A once-proud Tennessee Titans franchise seems to be at a crossroads. The team is going nowhere, the fan base is fed up and the owner is so ticked off he flew back home to Houston in the second half of Sunday’s pathetic 51-20 home loss to the Chicago Bears.
Mike Munchak is not entirely responsible for the Titans’ 3-6 record. The second-year head coach can be responsible, however, for the effort his team puts forth every Sunday. Too many times this season, a befuddled Munchak has stood arms crossed on the sideline in the fourth quarter of a blowout loss. It’s a troubling trend.
The Titans have the NFL’s worst point differential, a staggering -126 through nine games. Five of their six losses have been decided by 21 points or more, and those games were essentially over by halftime. When any team is uncompetitive in the majority of its games, the blame ultimately falls on the head coach.
One could argue Munchak stepped into an unfavorable situation last season. For starters, he was taking Jeff Fisher’s place, which would have been difficult for any first-time head coach. Munchak also inherited a team short on talent, which can be attributed to below average
drafting and developing over the years.
Still, Munchak does not appear to be a great fit as an NFL head coach. He is a great guy, but not all assistant coaches are made out to be head coaches.
His team may have posted a 9-7 record in 2011, but this is a what-have-you-done-for-me-lately league. Unless owner Bud Adams’ public comments spark a much-needed fire in Munchak and the team, it is safe to say he is not going to be the one to lead them back to the
If Munchak goes, so does the entire staff. Coordinators Jerry Gray and Chris Palmer have been disappointments. Gray’s defense is ranked dead last in total defense and points allowed. Palmer’s offense has underachieved as the potentially-effective weapons have been misused.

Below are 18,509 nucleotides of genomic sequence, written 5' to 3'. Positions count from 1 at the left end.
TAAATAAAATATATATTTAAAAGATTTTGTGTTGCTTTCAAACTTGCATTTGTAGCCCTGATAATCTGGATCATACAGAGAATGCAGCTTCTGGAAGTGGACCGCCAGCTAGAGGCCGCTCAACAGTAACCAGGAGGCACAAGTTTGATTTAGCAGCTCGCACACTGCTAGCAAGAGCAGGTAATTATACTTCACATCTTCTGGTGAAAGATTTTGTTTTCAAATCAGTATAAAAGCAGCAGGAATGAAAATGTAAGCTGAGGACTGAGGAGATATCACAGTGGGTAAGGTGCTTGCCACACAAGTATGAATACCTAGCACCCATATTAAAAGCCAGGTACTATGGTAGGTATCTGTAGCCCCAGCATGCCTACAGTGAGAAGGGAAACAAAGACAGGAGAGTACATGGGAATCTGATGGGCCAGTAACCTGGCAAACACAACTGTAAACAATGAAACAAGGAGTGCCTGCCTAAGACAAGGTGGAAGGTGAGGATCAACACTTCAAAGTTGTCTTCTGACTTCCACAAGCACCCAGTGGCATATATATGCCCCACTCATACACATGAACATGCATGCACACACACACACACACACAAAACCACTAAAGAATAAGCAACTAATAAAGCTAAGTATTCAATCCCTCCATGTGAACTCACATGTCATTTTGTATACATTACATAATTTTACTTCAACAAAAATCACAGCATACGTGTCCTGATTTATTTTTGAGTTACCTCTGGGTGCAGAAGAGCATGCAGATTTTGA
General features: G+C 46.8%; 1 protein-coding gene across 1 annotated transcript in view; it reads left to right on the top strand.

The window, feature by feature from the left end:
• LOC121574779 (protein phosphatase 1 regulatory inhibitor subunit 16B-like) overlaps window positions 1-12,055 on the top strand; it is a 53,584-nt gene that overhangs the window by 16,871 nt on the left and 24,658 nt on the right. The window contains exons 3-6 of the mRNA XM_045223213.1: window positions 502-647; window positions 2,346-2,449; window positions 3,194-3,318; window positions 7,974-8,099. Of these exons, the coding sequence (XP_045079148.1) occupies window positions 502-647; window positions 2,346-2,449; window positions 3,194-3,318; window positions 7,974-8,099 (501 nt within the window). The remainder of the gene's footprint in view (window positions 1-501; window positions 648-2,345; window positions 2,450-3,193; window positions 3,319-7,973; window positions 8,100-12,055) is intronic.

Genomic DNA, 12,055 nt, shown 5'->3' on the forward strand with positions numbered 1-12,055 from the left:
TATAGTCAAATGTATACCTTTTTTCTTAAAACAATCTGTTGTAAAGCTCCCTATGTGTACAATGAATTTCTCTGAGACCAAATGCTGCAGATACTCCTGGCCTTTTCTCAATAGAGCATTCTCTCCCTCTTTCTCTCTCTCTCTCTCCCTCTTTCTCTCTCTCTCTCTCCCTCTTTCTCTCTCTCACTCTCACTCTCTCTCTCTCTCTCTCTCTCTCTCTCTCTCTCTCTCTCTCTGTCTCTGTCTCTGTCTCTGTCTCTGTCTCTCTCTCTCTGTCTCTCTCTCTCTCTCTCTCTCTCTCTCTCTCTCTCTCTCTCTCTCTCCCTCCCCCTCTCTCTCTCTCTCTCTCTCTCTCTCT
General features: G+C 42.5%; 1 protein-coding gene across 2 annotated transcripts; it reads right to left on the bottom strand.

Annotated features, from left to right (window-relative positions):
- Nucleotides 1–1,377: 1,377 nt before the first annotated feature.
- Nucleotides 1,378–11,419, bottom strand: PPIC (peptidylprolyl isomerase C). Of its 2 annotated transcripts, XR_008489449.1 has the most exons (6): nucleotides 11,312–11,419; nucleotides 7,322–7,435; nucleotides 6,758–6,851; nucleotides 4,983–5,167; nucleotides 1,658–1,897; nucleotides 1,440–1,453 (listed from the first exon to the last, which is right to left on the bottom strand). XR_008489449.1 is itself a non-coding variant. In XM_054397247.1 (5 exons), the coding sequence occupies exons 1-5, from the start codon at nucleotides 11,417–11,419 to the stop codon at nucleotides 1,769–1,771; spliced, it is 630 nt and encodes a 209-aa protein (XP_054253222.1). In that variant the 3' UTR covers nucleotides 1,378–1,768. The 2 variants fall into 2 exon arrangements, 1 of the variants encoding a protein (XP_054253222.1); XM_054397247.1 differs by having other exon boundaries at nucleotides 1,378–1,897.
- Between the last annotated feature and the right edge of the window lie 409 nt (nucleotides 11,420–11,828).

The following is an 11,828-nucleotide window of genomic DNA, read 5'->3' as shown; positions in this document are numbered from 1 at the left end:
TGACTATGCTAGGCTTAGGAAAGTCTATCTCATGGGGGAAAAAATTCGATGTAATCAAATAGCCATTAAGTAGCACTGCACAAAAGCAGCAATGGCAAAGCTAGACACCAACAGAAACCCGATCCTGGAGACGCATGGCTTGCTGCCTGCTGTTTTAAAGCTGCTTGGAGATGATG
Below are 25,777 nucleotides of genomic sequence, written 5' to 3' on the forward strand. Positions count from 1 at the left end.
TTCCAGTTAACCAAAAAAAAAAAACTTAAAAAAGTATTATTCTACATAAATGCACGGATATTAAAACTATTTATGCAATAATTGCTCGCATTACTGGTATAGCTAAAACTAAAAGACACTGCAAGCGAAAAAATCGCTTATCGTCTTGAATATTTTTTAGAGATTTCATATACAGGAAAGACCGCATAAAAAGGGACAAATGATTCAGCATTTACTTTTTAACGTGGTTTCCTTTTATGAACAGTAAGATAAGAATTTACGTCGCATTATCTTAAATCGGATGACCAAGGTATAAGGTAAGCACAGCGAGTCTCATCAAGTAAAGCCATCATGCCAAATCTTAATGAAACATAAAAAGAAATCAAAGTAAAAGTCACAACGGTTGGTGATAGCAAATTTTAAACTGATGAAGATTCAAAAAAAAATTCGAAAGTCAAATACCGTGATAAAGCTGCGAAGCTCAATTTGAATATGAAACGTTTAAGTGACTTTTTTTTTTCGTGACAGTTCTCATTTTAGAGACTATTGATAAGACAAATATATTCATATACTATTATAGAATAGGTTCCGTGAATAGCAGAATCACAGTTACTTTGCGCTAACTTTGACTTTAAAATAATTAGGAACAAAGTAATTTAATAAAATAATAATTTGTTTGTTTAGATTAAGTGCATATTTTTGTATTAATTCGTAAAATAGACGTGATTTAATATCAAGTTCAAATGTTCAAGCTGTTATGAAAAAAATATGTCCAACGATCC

Costly mental mistakes have been glaring in every phase of the game, which again falls on the coaching staff. It is unacceptable when 10 players are on the field for consecutive plays on a game-tying drive in the fourth quarter of an important game. It is unacceptable when receivers line up incorrectly and get called for illegal formation penalties on consecutive plays. And those are only recent examples.
Adams saying the Titans were “grossly outcoached and outplayed” Sunday is a sign changes will indeed occur if the team doesn’t improve in the final seven games. But really, the win-loss record from here on out shouldn’t define Munchak’s future (or GM Ruston Webster or anyone else in the front office). Ever since the remarkable 2008 season in which the Titans went 13-3, they have tried to patch together a roster with inadequate replacements to valuable veterans – and the product has deteriorated.
The Titans need a new leader, a new identity and a new vision.
In other terms, they need to start from scratch no matter what happens between now and Week 17. The future is more important than the next two months. This is not to say the Titans should just tank the final two months, but ending 2012 with a 4-12 or 5-11 record would not necessarily be a bad thing.